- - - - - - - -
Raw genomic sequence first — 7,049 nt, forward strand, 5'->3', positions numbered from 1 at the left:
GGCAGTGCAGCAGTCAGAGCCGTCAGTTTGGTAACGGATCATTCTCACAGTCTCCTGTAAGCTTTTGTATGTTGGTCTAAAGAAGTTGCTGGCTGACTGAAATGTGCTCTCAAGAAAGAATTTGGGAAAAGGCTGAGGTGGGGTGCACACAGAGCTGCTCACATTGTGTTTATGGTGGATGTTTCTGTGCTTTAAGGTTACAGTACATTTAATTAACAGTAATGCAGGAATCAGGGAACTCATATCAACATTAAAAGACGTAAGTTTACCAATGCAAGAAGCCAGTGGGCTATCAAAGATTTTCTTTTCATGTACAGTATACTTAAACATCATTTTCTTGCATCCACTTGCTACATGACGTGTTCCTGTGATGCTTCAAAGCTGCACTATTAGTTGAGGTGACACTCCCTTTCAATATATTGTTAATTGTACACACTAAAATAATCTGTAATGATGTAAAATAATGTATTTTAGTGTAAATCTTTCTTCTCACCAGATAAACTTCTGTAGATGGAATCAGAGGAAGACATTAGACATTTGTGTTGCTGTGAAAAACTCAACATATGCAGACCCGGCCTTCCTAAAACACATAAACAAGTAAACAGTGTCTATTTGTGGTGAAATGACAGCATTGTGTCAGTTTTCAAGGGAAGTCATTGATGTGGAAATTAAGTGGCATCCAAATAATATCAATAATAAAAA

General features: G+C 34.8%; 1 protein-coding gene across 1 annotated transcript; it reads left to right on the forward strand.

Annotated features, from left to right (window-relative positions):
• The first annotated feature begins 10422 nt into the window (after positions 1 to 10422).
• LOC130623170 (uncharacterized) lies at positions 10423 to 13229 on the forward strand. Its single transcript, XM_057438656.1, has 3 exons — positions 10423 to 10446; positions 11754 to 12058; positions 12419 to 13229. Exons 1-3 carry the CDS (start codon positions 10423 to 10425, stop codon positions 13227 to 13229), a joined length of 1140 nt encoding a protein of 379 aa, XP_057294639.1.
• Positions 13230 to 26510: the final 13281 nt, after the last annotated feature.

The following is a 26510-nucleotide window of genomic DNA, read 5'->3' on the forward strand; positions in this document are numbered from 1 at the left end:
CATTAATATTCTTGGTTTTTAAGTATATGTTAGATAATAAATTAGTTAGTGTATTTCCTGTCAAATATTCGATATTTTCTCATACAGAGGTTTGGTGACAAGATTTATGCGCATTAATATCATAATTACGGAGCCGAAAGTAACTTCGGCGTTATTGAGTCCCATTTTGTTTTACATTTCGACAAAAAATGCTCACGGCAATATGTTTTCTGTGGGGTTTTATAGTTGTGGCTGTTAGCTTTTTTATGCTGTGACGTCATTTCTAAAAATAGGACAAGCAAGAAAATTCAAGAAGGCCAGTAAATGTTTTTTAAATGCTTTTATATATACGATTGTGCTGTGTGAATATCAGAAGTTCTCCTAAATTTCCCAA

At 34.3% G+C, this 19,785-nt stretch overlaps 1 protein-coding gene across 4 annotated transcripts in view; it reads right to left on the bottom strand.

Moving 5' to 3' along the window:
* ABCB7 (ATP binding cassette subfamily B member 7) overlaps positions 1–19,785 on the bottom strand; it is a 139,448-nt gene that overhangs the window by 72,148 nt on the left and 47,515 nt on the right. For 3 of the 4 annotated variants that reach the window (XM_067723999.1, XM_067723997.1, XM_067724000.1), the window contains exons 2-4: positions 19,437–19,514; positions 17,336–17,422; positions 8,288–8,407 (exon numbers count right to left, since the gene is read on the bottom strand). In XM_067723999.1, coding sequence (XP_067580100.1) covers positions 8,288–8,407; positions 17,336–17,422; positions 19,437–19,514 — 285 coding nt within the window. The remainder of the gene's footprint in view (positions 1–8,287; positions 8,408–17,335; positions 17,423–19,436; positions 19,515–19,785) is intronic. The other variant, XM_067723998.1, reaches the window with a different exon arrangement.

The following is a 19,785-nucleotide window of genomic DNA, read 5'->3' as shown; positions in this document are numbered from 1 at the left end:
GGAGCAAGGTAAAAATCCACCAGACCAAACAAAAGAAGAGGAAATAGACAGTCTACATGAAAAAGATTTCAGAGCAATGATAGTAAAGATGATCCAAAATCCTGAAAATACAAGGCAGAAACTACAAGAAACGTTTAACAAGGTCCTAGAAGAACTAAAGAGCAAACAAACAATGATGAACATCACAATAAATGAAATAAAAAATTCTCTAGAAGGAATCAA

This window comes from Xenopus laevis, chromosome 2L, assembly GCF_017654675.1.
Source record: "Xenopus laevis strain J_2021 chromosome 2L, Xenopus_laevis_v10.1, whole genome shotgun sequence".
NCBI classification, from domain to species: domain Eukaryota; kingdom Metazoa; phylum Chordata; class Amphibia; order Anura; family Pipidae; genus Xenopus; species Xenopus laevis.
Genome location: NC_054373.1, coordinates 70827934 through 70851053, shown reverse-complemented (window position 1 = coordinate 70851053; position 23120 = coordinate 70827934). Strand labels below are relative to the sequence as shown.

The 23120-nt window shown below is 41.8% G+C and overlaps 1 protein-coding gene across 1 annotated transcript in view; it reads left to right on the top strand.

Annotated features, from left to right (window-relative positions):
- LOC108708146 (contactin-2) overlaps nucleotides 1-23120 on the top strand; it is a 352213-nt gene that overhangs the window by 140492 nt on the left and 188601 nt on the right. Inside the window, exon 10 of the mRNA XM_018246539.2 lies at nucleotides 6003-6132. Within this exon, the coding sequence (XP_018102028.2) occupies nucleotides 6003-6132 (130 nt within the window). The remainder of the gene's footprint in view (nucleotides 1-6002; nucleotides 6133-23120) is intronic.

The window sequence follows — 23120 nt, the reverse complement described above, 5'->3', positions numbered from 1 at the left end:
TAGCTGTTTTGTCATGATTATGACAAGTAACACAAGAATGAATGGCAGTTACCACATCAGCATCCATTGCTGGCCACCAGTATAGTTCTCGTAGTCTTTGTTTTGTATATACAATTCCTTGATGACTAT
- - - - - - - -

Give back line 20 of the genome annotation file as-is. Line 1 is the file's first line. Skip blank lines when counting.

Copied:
Annotated features, from left to right (window-relative positions):